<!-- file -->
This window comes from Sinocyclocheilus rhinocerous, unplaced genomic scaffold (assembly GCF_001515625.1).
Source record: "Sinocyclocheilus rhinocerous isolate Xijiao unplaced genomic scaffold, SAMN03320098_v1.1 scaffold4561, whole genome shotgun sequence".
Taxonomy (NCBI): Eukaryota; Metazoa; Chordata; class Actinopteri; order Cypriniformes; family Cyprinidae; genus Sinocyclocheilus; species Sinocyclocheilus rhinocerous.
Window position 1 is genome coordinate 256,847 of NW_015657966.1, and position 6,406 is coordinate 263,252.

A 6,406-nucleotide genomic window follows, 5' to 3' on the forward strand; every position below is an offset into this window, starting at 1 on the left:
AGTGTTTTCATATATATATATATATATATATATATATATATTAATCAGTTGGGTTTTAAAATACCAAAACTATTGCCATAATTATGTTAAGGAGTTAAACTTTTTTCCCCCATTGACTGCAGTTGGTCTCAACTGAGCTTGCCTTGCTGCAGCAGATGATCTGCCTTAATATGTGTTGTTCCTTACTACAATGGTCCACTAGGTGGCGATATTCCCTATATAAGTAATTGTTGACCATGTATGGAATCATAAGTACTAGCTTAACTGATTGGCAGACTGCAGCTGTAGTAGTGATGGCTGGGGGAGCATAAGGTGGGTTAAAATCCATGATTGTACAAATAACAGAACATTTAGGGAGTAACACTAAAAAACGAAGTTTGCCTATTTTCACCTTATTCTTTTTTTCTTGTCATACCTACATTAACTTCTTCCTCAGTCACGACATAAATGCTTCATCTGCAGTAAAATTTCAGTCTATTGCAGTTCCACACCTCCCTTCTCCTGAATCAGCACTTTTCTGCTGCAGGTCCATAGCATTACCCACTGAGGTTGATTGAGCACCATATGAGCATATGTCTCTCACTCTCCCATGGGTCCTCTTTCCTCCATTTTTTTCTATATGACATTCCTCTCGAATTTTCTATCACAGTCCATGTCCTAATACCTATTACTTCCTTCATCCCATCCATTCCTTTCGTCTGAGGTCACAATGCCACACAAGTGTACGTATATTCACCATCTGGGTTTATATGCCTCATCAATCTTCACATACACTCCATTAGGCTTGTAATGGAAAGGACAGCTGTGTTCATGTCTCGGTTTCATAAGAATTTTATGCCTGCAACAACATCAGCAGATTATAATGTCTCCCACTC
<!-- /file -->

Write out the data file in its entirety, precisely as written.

This window comes from Sinocyclocheilus rhinocerous, unplaced genomic scaffold (assembly GCF_001515625.1).
Source record: "Sinocyclocheilus rhinocerous isolate Xijiao unplaced genomic scaffold, SAMN03320098_v1.1 scaffold4561, whole genome shotgun sequence".
Taxonomy (NCBI): Eukaryota; Metazoa; Chordata; class Actinopteri; order Cypriniformes; family Cyprinidae; genus Sinocyclocheilus; species Sinocyclocheilus rhinocerous.
Window position 1 is genome coordinate 256,847 of NW_015657966.1, and position 6,406 is coordinate 263,252.

A 6,406-nucleotide genomic window follows, 5' to 3' on the forward strand; every position below is an offset into this window, starting at 1 on the left:
AGTGTTTTCATATATATATATATATATATATATATATATATTAATCAGTTGGGTTTTAAAATACCAAAACTATTGCCATAATTATGTTAAGGAGTTAAACTTTTTTCCCCCATTGACTGCAGTTGGTCTCAACTGAGCTTGCCTTGCTGCAGCAGATGATCTGCCTTAATATGTGTTGTTCCTTACTACAATGGTCCACTAGGTGGCGATATTCCCTATATAAGTAATTGTTGACCATGTATGGAATCATAAGTACTAGCTTAACTGATTGGCAGACTGCAGCTGTAGTAGTGATGGCTGGGGGAGCATAAGGTGGGTTAAAATCCATGATTGTACAAATAACAGAACATTTAGGGAGTAACACTAAAAAACGAAGTTTGCCTATTTTCACCTTATTCTTTTTTTCTTGTCATACCTACATTAACTTCTTCCTCAGTCACGACATAAATGCTTCATCTGCAGTAAAATTTCAGTCTATTGCAGTTCCACACCTCCCTTCTCCTGAATCAGCACTTTTCTGCTGCAGGTCCATAGCATTACCCACTGAGGTTGATTGAGCACCATATGAGCATATGTCTCTCACTCTCCCATGGGTCCTCTTTCCTCCATTTTTTTCTATATGACATTCCTCTCGAATTTTCTATCACAGTCCATGTCCTAATACCTATTACTTCCTTCATCCCATCCATTCCTTTCGTCTGAGGTCACAATGCCACACAAGTGTACGTATATTCACCATCTGGGTTTATATGCCTCATCAATCTTCACATACACTCCATTAGGCTTGTAATGGAAAGGACAGCTGTGTTCATGTCTCGGTTTCATAAGAATTTTATGCCTGCAACAACATCAGCAGATTATAATGTCTCCCACTC